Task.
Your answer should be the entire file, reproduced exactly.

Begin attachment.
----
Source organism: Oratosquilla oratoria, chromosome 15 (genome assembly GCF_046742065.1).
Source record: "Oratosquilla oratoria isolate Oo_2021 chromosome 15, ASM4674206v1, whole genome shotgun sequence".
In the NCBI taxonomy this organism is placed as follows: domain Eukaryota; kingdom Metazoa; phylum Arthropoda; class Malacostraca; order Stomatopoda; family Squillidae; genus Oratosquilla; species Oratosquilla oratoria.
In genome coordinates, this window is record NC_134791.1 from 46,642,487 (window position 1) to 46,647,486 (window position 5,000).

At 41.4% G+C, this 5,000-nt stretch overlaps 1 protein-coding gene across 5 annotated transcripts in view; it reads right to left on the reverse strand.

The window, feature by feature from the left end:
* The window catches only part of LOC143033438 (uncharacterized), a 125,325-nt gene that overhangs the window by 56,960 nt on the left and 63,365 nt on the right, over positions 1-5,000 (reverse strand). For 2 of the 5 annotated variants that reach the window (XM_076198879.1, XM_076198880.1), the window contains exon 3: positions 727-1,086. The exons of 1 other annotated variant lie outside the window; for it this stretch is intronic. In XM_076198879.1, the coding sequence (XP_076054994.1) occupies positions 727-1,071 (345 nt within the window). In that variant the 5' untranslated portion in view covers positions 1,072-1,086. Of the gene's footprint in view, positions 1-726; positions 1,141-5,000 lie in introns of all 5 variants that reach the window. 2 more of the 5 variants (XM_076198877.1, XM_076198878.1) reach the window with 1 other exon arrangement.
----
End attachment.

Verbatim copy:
Source organism: Oratosquilla oratoria, chromosome 15 (genome assembly GCF_046742065.1).
Source record: "Oratosquilla oratoria isolate Oo_2021 chromosome 15, ASM4674206v1, whole genome shotgun sequence".
In the NCBI taxonomy this organism is placed as follows: domain Eukaryota; kingdom Metazoa; phylum Arthropoda; class Malacostraca; order Stomatopoda; family Squillidae; genus Oratosquilla; species Oratosquilla oratoria.
In genome coordinates, this window is record NC_134791.1 from 46,642,487 (window position 1) to 46,647,486 (window position 5,000).

At 41.4% G+C, this 5,000-nt stretch overlaps 1 protein-coding gene across 5 annotated transcripts in view; it reads right to left on the reverse strand.

The window, feature by feature from the left end:
* The window catches only part of LOC143033438 (uncharacterized), a 125,325-nt gene that overhangs the window by 56,960 nt on the left and 63,365 nt on the right, over positions 1-5,000 (reverse strand). For 2 of the 5 annotated variants that reach the window (XM_076198879.1, XM_076198880.1), the window contains exon 3: positions 727-1,086. The exons of 1 other annotated variant lie outside the window; for it this stretch is intronic. In XM_076198879.1, the coding sequence (XP_076054994.1) occupies positions 727-1,071 (345 nt within the window). In that variant the 5' untranslated portion in view covers positions 1,072-1,086. Of the gene's footprint in view, positions 1-726; positions 1,141-5,000 lie in introns of all 5 variants that reach the window. 2 more of the 5 variants (XM_076198877.1, XM_076198878.1) reach the window with 1 other exon arrangement.